Inkarnate is a free fantasy cartography/mapmaking software with a premium paid subscription option. While this may sound like a niche market, there’s quite a bit of competition here, and a lot of it comes from development teams much larger than Inkarnate’s two-person squad. So how does the software fair up against the competition?
Inkarnate is a software for those who need a quick map on-the-fly. It’s best suited to creating maps of small towns or cities such as the ones featured here or here, maps like these have the ability to better take advantage of Inkarnate’s unique and very smart use of partial “building” assets that are totally consistent and easy to distinguish. Stick with the free version; If you’re committed enough to want to upgrade to pro, you’re committed enough to get more serious about fantasy cartography and use something like GIMP or Adobe Photoshop.
Inkarnate is a very-much-work-in-progress cartography software that can be used by beginners to advanced mapmakers alike for the purpose of constructing a map in a game in such an amount of time that won’t utterly devastate a user’s life and sleep schedule.
At least that’s the idea. But for those as obsessive as I am, your sleep schedule will die regardless. In theory, however, it accomplishes that goal rather well.
The program was created by one of the team’s current two (yes, only two) members whose names I could not find, but are identified under usernames (or perhaps surnames) Sterling and Igmar on their own website. One of the two authored this Reddit post, which talks about their struggles in finding a sufficiently decent map editor online leading them to develop their own program. It’s a cool story, and fairly accurate: While there are quite a number of programs that can get the job done for you, Inkarnate offers the first free option of a fairly high quality that runs in-browser.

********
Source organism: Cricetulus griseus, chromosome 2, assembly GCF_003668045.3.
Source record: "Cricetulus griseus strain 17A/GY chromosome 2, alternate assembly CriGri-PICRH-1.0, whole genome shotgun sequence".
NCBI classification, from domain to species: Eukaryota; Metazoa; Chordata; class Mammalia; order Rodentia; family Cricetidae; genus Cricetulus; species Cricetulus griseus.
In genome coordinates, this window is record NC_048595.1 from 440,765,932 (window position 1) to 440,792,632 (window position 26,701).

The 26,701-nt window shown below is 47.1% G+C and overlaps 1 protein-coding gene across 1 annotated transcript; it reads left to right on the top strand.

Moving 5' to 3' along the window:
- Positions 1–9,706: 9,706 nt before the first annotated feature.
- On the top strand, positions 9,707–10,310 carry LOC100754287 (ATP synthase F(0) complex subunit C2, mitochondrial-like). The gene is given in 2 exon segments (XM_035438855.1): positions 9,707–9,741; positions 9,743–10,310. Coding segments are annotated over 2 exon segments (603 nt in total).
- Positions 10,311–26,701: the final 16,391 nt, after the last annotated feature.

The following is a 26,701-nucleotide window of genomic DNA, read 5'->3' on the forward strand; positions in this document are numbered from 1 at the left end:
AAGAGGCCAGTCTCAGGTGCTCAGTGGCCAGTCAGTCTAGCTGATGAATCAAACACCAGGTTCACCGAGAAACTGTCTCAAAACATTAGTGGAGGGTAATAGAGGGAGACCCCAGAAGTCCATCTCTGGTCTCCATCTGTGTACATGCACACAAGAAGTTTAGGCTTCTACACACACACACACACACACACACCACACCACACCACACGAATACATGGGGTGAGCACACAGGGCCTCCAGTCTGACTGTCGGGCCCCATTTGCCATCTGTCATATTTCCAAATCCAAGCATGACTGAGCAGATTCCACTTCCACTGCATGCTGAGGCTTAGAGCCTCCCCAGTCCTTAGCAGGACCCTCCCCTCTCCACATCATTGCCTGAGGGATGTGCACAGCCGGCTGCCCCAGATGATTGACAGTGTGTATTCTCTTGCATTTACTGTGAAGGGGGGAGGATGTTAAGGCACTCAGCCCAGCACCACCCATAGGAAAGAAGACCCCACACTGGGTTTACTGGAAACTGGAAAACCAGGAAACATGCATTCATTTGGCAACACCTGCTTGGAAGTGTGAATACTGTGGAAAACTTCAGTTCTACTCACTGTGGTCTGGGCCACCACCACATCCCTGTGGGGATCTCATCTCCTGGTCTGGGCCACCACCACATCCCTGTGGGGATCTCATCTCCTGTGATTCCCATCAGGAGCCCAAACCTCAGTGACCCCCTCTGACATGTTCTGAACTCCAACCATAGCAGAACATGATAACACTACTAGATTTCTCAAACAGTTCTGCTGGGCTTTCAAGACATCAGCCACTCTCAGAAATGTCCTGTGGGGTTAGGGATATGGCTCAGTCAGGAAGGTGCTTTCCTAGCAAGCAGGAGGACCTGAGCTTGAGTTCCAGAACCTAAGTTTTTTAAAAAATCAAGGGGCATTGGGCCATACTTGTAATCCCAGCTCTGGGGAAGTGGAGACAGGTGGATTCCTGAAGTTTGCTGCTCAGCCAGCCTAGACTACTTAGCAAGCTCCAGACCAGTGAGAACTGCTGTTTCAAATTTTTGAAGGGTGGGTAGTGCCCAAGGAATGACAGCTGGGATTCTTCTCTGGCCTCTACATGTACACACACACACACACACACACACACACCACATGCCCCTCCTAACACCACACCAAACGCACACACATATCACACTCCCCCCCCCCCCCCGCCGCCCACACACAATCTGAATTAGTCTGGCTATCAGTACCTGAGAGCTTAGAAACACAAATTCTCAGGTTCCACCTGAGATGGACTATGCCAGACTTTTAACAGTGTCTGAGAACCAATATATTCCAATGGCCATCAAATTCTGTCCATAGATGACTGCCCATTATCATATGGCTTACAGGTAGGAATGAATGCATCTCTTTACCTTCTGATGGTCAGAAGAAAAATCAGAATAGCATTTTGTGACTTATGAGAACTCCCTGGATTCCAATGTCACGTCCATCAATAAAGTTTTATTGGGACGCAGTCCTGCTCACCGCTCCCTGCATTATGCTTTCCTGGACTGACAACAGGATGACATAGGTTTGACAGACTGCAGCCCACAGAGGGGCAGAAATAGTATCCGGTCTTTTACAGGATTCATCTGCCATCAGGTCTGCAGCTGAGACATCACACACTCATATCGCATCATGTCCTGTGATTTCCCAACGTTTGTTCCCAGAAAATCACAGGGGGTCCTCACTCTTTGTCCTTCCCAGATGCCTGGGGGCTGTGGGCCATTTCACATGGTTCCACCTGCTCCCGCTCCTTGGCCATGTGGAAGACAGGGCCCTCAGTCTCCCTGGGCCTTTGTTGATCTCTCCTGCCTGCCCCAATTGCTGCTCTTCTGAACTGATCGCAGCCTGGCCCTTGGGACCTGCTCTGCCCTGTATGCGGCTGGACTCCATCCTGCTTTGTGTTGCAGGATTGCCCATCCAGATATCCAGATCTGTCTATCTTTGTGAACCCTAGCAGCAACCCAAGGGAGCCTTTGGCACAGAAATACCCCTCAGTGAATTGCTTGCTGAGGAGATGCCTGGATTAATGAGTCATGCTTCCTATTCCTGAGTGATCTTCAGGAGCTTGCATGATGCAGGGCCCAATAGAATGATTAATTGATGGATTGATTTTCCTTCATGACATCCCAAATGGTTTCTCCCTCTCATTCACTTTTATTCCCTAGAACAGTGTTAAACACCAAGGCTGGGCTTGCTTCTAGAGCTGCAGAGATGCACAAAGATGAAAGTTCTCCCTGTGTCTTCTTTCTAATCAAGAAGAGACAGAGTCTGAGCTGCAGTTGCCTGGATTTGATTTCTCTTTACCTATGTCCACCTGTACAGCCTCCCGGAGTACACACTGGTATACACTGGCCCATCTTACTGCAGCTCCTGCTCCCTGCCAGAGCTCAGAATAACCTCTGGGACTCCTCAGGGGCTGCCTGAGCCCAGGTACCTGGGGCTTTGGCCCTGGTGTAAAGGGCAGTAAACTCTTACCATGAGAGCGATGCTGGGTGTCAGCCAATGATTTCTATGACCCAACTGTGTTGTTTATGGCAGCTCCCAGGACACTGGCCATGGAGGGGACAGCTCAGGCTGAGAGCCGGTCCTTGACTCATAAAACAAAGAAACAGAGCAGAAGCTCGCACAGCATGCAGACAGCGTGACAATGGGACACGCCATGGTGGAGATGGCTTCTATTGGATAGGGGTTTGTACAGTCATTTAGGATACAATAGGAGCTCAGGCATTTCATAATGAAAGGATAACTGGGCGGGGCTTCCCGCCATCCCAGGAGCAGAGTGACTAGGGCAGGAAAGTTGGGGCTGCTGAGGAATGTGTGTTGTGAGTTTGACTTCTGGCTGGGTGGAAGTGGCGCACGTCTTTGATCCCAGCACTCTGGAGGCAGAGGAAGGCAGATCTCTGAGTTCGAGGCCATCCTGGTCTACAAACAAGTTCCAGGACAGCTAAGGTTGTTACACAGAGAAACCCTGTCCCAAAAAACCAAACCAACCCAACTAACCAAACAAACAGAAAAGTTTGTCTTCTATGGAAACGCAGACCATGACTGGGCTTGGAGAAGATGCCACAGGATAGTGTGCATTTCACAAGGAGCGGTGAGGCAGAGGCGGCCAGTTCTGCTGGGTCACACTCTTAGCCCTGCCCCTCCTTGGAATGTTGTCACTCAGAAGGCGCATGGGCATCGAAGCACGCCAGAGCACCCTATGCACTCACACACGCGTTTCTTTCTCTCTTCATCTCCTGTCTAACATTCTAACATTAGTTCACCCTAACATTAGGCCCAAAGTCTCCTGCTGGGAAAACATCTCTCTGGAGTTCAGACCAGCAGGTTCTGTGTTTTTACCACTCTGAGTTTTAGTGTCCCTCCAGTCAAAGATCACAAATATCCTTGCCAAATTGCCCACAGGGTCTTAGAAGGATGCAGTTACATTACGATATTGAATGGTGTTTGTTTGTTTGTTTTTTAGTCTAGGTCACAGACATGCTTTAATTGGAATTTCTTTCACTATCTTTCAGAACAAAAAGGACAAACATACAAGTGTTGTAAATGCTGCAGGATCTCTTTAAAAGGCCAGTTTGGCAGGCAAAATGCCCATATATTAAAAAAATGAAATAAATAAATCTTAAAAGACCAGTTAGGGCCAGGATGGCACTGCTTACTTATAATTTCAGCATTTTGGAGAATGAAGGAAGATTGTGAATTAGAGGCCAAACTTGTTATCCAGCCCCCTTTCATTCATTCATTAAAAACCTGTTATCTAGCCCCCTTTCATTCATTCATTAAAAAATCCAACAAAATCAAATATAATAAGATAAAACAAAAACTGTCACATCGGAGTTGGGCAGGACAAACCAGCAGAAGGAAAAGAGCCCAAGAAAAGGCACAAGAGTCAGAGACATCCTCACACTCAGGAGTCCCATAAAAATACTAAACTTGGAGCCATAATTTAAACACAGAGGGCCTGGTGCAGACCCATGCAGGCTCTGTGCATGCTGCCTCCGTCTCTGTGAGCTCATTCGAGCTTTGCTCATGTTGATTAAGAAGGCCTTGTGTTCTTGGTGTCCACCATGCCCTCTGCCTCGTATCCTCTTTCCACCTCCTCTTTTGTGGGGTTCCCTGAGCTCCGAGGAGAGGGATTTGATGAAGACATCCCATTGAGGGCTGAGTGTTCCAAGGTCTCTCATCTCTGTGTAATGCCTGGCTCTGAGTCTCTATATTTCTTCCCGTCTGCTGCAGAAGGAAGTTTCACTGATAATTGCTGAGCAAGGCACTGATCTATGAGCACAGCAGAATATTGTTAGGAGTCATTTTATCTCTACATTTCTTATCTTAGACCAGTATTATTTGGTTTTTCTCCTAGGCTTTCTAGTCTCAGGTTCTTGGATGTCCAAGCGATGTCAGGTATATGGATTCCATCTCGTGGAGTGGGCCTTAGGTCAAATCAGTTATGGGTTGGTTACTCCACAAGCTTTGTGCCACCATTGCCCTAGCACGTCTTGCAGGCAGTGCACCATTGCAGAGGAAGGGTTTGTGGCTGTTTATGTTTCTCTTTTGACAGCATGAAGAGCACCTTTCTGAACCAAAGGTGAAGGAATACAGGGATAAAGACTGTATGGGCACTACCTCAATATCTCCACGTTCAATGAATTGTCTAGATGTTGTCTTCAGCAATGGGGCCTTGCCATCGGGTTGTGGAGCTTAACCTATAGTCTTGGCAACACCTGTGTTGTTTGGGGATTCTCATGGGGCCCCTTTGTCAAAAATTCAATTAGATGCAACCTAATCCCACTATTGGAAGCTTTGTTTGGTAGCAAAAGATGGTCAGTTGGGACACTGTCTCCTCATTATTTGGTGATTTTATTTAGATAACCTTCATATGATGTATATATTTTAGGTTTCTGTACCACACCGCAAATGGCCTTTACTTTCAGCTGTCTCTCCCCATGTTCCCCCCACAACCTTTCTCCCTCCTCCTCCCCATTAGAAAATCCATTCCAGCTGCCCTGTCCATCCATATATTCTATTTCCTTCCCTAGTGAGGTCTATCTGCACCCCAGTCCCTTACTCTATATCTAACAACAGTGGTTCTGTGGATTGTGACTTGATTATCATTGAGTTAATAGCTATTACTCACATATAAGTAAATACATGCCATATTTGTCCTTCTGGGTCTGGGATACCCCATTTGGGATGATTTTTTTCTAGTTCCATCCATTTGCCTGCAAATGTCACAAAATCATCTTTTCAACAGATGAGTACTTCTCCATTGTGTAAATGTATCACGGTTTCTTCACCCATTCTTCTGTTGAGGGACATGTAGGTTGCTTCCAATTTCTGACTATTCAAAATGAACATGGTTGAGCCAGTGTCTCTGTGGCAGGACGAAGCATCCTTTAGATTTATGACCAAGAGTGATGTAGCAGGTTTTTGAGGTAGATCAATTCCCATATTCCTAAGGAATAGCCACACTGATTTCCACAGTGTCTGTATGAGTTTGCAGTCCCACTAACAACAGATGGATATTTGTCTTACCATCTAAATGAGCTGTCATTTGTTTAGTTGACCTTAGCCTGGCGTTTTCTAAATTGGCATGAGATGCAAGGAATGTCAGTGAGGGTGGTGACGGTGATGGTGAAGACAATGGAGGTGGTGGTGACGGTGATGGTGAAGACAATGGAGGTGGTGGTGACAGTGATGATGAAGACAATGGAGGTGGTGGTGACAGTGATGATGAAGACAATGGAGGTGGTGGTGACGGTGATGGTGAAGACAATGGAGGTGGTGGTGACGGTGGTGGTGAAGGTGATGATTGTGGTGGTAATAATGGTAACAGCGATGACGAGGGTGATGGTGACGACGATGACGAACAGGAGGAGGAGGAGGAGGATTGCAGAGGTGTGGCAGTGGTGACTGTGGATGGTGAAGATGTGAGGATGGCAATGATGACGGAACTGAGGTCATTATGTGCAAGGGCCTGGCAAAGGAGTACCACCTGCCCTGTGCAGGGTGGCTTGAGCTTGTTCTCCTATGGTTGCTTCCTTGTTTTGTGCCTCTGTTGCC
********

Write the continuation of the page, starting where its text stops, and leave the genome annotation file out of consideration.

The video featured in the post is a very early version of Inkarnate, a program which is having new features and improvements added to it on almost a monthly basis. And although Inkarnate’s landing page did not impress me, the user interface did: It was entirely self-explanatory, which was good because there was actually no explanations or tutorials on offer.
So what’s Inkarnate good at?
Small to medium-sized maps, usually portraying cities, small villages, or ancient temples. Here are a few examples from some people who are really, really good at the software, to give you some idea of what Inkarnate maps might look like…
It is also possible to do maps of larger, scaled-back countries and such, but maps like those usually require a higher resolution as you’ll want to zoom in to catch all the details. And here’s where Inkarnate’s biggest problems lie: Premium Ain’t Worth It.
I bought a bit of premium myself and played around with it for a good while. It does offer a fair amount of features, such as more assets, a higher total number of maps a user can use, and 2x the standard resolution, but it also happens to fall out of Inkarnate’s niche audience.
Inkarnate caters to a very specific group of people. Most of its tools excel as they allow you to make a very good map in a very, VERY short amount of time. And this is a good niche, but there are other options for those who want to dive deeper into the art of cartography. The issue is that one of those options, a free software called GIMP, offers a much higher skill ceiling than does Inkarnate. And it’s still quite easy to learn.
So the premium kind of falls flat. In the spectrum of levels-of-commitment with free and paid cartography tools, Premium Inkarnate sadly fails to compete with other options on the market.
In summary? It’s free. It’s free as heck. You can roll up there with zero experience and make something that doesn’t look half bad. But in a range of toolsets this diverse, I can’t recommend the premium version, as it is sadly overshadowed by other tools already available.